But I think it's that sort of time aspect and taking time to see tangible results before doing something, because it might be the financial aspect, but of course the most important thing is something that you've said that you, and I have absolutely no doubt you share the same ethos, that that's the children. It's the impact on the children. And I think that that's so important. So anyway listen, I just think it seems so obvious, but I'm not always convinced that is, or people are willing to give it that amount of time to evaluate it.
I think it's also important to remember you're on a journey and just because we introduced Chromebooks and we started using them and we used technology is not to say that that's it, because actually we've got to evaluate it. Is it still working? How can we improve this? And I think as a trust, we're never standing still. We're always trying to improve things for our children. And that's really important that actually you have that reflective nature that it's not just, "Oh, this works really well. We're really good to see it. So, that's the end." It's actually, "Yes, this works really well, but how can we make it work better? And how can we actually share this as well?" That's something at LEO that we do really promote is actually sharing our expertise. And we're often having people come in to see the technology being used.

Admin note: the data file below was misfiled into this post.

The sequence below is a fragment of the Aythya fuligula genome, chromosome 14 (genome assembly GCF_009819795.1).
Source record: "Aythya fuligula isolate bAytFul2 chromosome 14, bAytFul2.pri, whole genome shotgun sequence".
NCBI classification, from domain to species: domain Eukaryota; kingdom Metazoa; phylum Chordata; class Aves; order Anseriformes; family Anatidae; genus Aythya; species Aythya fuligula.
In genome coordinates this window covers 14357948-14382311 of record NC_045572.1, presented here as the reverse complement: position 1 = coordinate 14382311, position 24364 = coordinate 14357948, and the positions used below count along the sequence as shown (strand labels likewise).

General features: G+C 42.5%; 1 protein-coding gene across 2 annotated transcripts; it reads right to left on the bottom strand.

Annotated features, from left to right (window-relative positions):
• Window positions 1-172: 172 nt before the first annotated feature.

And I think we always think, "Oh, we could improve," and people always really wowed at what they see. And I think if we can share that and we can share that within other schools, other trusts across the country, wherever, then that's helping us on our journey as well, because we can start unpacking things that perhaps don't work or do work and actually seeing the success of that as well. So if anybody does want to come and visit, they'll be very welcome at LEO to see the technology happen.
Oh, I'd like to come and visit Emma. So there you go.
Put my name down.
Oh can I come?
Andy, I need a plane ticket.
I think, Emma we're going to take you up on that. I might bring some people with me if that's all right. Is that okay?
You would be absolutely welcome. That's no problem royalty coming in. I don't know if I'll be able to contain myself.
Let's not. I'll make sure I bring my pointy hat in my studded robe. So what's next? What's next for the trust? Where do you guys go from here?